McIntyre helped one of his dancers make this connection: “Alison Roper, who dances the personification of Death in my piece Go Out, had trouble adjusting to changes in the second version of her dress [after working with a prototype],” he says. “When I suggested to her that the struggles she was having with the dress were a part of her character, something clicked. She began to see that long billowy skirt, and the power and force of the bodice, as physical manifestations of the internal conflict—Death seeing how fragile and precious life is, but [feeling] conflicted because it’s her job to end it. Alison then started using the dress in new ways that conveyed both how brutal and horrific Death is, but also how tender and almost motherly it can be sometimes, too. That all added dimension and personality.”
McIntyre went through a similar experience himself in collaboration with renowned designer Michael Curry, who created a skirt made of bamboo rods for McIntyre’s Spirits. The piece didn’t really start to take on a life of its own, he says, “until I could connect with the costume as a part of myself, and speak through it to explore the images of spirituality and dreams that were the motivators for the work.”
Tip 6: Take time to explore. It’s easy to think that simply because one dancer has worked with a costume that another dancer can just step into it and use it the same way—especially if the former dancer has been doing the role for years. Yet it’s not that simple. Leave plenty of time for new dancers to explore working with a costume piece that has already been created for an existing role.
“When I’ve learned roles like Spectre and Lamentation in the past, I’ve had great coaches who’ve helped me understand how they worked with those costumes,” says Auclair. “I’ve also had the luxury of watching them perform these works over a number of years, and had plenty of time to work with the costumes before going onstage.”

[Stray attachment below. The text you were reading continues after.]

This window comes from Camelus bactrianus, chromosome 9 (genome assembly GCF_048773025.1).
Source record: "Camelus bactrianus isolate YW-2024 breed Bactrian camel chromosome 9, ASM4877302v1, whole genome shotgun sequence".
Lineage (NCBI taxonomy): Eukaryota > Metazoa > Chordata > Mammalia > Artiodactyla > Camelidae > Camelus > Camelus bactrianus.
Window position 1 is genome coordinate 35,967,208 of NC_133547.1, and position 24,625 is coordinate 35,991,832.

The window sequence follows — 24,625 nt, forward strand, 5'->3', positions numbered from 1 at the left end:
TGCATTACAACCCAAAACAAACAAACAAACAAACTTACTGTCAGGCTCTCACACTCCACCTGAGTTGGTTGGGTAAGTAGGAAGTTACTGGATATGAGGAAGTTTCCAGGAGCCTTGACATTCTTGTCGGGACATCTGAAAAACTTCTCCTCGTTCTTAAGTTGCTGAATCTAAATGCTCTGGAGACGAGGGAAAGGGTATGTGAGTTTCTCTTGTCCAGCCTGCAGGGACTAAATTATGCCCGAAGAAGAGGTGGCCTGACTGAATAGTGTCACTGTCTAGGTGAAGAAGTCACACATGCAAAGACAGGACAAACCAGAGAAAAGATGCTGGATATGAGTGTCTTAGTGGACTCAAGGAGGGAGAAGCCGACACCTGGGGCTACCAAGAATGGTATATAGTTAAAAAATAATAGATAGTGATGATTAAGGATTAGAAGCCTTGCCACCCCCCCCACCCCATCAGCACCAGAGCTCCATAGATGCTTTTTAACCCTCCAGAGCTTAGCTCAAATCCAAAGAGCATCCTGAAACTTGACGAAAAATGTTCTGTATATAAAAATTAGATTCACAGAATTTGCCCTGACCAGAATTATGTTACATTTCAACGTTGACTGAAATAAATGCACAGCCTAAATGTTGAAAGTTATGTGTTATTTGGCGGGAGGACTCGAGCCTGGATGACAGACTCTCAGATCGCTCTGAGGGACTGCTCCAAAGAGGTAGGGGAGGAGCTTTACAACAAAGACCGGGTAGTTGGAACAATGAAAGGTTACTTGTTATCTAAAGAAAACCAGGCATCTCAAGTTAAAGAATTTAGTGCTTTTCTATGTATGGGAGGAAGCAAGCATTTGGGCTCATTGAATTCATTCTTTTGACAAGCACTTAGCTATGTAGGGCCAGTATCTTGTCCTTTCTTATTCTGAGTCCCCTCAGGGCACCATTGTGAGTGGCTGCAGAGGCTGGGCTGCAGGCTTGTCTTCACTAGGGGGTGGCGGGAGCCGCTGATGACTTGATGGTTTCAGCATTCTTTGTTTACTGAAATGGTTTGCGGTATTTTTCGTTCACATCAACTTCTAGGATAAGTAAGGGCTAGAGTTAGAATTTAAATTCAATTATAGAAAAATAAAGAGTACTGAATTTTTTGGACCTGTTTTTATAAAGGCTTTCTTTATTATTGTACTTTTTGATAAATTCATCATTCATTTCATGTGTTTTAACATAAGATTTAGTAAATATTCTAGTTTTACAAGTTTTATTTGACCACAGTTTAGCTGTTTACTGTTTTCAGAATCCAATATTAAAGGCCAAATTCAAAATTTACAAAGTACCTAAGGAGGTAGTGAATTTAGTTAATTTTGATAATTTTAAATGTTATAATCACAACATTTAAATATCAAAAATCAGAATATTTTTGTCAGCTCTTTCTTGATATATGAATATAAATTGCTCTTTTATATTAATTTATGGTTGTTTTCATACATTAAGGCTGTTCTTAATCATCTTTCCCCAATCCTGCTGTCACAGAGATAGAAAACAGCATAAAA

That’s not the case currently as she prepares to premiere in “Medea’s Dance of Vengeance” in Cave of the Heart this fall. “I’ve had much less time to work with the spider dress that Isamu Noguchi made for Medea. I’ll get coaching, and from there, I’ll have to trust that watching those dancers before me was great instruction—seeing the way they worked with the piece and how they allowed it to inform their character.”
Tip 7: Pass on knowledge. Coaching from a dancer who has already performed a work is often key in helping a new performer figure out how to work with tricky costume pieces. When teaching the Siren’s role to new ballerinas, von Aroldingen says, “There are always questions, but you can’t really tell someone how that train works. You can’t tell them how to use it in becoming the character. You have to demonstrate—sometimes many times.” This relationship is essential in order for the new dancer to be able to operate the costume in a manner that is faithful to the original choreography, and doesn’t detract from the movement phrasing set by the choreographer.
“Mr. Balanchine always knew that we would find the way that was right for us to do a role while remaining honest to the choreography,” von
Aroldingen remembers. “He gave us that room, and while I may demonstrate something a number of times, eventually I let the dancer have room and time to figure it out for herself.” And, she notes, “You’ve never learned all there is to know about a costume or the character. I’m still learning.
Eventually, after you’ve performed something long enough, you start to understand. You start to feel like it’s right. That’s when you know you’re getting there.” DT
Joshua Legg is a technique instructor and rehearsal director for Harvard University’s Dance Program. He holds an MFA in dance choreography and performance from Shenandoah University.